Category Archives: Infectious diseases

Latest installment of Sentinel series highlights air travel’s role in spreading emerging infections

Bara Vaida

About Bara Vaida

Bara Vaida (@barav) is AHCJ’s core topic leader on infectious diseases. An independent journalist, she has written extensively about health policy and infectious diseases. Her work has appeared in outlets that include the National Journal, Agence France-Presse, Bloomberg News, McClatchy News Service, MSNBC, NPR, Politico and The Washington Post.

Photo: Neil Moralee via Flickr

Our connected world via air travel is one of the driving factors behind the globe’s vulnerability to a pandemic. An outbreak that begins in one part of the world now can move quickly to another region on an airplane, as was the case with Severe Acute Respiratory Syndrome (SARS) in 2003, swine flu in 2009 and Ebola in 2014.

The United States is at particular risk because there is not yet a national plan for preventing and containing the spread of communicable diseases aboard airplanes, according to a recent story for a Milwaukee Journal Sentinel. In this installment of an ongoing series, reporters Mark Johnson and McKenna Oxenden explored gaps in America’s emergency planning around air travel and infectious diseases. Continue reading

AHCJ fellows attend briefing at CDC about ongoing public health emergencies

Pia Christensen

About Pia Christensen

Pia Christensen (@AHCJ_Pia) is the managing editor/online services for AHCJ. She manages the content and development of healthjournalism.org, coordinates AHCJ’s social media efforts and edits and manages production of association guides, programs and newsletters.

Photo: Jeff Porter/AHCJBrenda Fitzgerald, M.D., director of the Centers for Disease Control and Prevention, spoke at a briefing on public health emergencies at the CDC on Dec. 4.

Fellows in two of AHCJ’s health journalism fellowship programs attended today’s press briefing about ongoing public health emergencies with Health and Human Services Acting Secretary Eric Hargan, CDC Director Brenda Fitzgerald, M.D., and CMS Administrator Seema Verma.

The journalists are attending a week-long training session at the CDC as part of the AHCJ-CDC Health Journalism Fellowships and the Mid-Atlantic class of the AHCJ Regional Health Journalism Fellowship. Continue reading

Covering HIV in the modern era: What reporters need to know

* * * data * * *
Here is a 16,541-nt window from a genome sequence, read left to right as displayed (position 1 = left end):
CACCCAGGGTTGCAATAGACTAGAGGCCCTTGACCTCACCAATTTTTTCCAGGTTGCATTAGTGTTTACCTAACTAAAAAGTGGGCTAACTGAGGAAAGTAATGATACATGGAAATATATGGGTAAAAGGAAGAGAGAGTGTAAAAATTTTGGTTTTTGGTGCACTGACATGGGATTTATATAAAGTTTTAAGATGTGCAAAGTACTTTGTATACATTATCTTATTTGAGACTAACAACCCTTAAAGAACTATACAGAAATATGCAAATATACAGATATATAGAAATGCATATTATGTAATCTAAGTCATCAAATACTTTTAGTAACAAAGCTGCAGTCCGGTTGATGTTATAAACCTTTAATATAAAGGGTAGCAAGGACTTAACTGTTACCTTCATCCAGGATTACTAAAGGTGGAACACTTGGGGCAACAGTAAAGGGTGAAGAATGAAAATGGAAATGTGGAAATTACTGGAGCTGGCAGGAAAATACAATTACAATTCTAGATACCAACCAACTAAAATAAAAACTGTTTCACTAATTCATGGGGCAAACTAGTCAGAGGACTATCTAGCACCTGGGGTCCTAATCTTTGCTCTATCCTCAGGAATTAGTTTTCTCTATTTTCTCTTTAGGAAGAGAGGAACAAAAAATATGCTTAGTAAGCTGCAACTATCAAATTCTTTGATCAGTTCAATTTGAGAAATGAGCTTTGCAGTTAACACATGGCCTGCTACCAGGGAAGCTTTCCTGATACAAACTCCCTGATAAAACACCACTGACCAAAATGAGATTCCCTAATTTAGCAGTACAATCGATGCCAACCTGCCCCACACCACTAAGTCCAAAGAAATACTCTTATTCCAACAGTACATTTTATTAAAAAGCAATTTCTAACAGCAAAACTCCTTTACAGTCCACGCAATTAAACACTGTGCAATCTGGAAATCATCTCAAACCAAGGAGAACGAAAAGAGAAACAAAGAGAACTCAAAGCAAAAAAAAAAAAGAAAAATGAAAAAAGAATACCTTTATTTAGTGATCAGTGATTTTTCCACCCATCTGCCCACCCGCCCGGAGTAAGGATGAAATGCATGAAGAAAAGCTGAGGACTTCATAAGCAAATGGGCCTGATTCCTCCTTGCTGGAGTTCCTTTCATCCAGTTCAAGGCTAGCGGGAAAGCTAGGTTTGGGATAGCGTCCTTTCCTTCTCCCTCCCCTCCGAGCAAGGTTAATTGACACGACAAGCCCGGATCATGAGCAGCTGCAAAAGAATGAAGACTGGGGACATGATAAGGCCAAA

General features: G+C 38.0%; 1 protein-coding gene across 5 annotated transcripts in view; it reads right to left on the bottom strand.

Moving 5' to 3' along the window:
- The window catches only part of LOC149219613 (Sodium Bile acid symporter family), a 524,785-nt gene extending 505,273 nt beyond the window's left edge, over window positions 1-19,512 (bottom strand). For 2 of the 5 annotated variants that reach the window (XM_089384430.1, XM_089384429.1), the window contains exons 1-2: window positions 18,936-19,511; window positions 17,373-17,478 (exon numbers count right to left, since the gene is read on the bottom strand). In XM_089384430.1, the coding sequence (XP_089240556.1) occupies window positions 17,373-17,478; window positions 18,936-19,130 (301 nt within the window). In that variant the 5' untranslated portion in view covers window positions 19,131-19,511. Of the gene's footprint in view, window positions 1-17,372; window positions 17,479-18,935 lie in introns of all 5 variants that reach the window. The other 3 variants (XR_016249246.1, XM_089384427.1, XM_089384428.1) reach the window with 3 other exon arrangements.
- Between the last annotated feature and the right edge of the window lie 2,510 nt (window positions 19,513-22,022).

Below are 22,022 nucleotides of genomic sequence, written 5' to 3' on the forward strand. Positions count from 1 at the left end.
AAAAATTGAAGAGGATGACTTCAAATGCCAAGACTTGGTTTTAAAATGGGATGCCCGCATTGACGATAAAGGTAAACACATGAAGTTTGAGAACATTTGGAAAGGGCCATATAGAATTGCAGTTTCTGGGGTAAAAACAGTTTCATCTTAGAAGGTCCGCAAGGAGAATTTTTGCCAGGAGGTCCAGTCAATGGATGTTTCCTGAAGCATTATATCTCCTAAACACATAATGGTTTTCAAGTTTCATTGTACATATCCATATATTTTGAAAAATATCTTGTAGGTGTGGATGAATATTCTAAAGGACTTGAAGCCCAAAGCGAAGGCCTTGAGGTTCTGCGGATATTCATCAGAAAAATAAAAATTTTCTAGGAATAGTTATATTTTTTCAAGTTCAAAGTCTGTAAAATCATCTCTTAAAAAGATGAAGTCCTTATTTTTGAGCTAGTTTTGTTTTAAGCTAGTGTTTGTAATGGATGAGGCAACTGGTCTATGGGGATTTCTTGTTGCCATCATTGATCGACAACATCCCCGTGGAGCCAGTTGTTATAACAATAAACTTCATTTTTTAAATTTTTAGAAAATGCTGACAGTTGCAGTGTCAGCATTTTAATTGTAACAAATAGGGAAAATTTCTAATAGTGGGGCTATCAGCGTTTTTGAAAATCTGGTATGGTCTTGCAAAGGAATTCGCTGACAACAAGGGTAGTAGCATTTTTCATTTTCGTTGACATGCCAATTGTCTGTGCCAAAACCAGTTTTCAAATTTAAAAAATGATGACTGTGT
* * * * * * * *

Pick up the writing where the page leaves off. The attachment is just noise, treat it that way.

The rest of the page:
Bara Vaida

About Bara Vaida

Bara Vaida (@barav) is AHCJ’s core topic leader on infectious diseases. An independent journalist, she has written extensively about health policy and infectious diseases. Her work has appeared in outlets that include the National Journal, Agence France-Presse, Bloomberg News, McClatchy News Service, MSNBC, NPR, Politico and The Washington Post.

Image: Benny Sølz via Flickr

About 36.7 million people around the world – about 1.1 million in the U.S.- are living with an HIV (human immunodeficiency virus) diagnosis, making it one of the most enduring pandemics on the planet. HIV is the virus that causes acquired immune deficiency syndrome (AIDS). Since the virus was first discovered in the 1980s, about 35 million people have died from complications of AIDS.

There has been much progress in terms of treatment. There are now 30 antiretroviral drugs available for those diagnosed with HIV, writes Anthony S. Fauci, M.D., director of the National Institute of Allergy and Infectious Disease, in the JAMA Network. Continue reading

Antibiotic resistance in food-poisoning bacteria on the rise

Bara Vaida

About Bara Vaida

Bara Vaida (@barav) is AHCJ’s core topic leader on infectious diseases. An independent journalist, she has written extensively about health policy and infectious diseases. Her work has appeared in outlets that include the National Journal, Agence France-Presse, Bloomberg News, McClatchy News Service, MSNBC, NPR, Politico and The Washington Post.

Photo: NIH Image Gallery via FlickrSalmonella bacteria invade an immune cell.

A report released by the U.S. Food and Drug Administration showed that an increasing number of Americans infected with the foodborne pathogen, salmonella, are resistant to multiple antibiotics.

In 2015, multidrug resistance rose to 12 percent of salmonella cases, from 9 percent the year before, the FDA said. Eating raw or undercooked meat, poultry or egg products can cause salmonella infection. Continue reading

In California, housing crunch exacts toll as hepatitis deaths grow

Susan Heavey

About Susan Heavey

Susan Heavey, (@susanheavey) a Washington, D.C.-based journalist, is AHCJ’s topic leader on social determinants of health and curates related material at healthjournalism.org. She welcomes questions and suggestions on resources and tip sheets at determinants@healthjournalism.org.

Photo: Courtesy of the San Diego Union TribuneTent “cities” have swelled in southern California, creating crowded and unsanitary conditions.

Along the southern California coastline, surging development has triggered a housing boom that has also come at a heavy price for health.

Numerous outlets have been tracking what U.S. health officials say is the deadliest outbreak of hepatitis A in the country, according to The Washington Post. State officials have declared an emergency, and officials are scrambling to contain the spread of infection in one of the country’s most densely populated areas.

Continue reading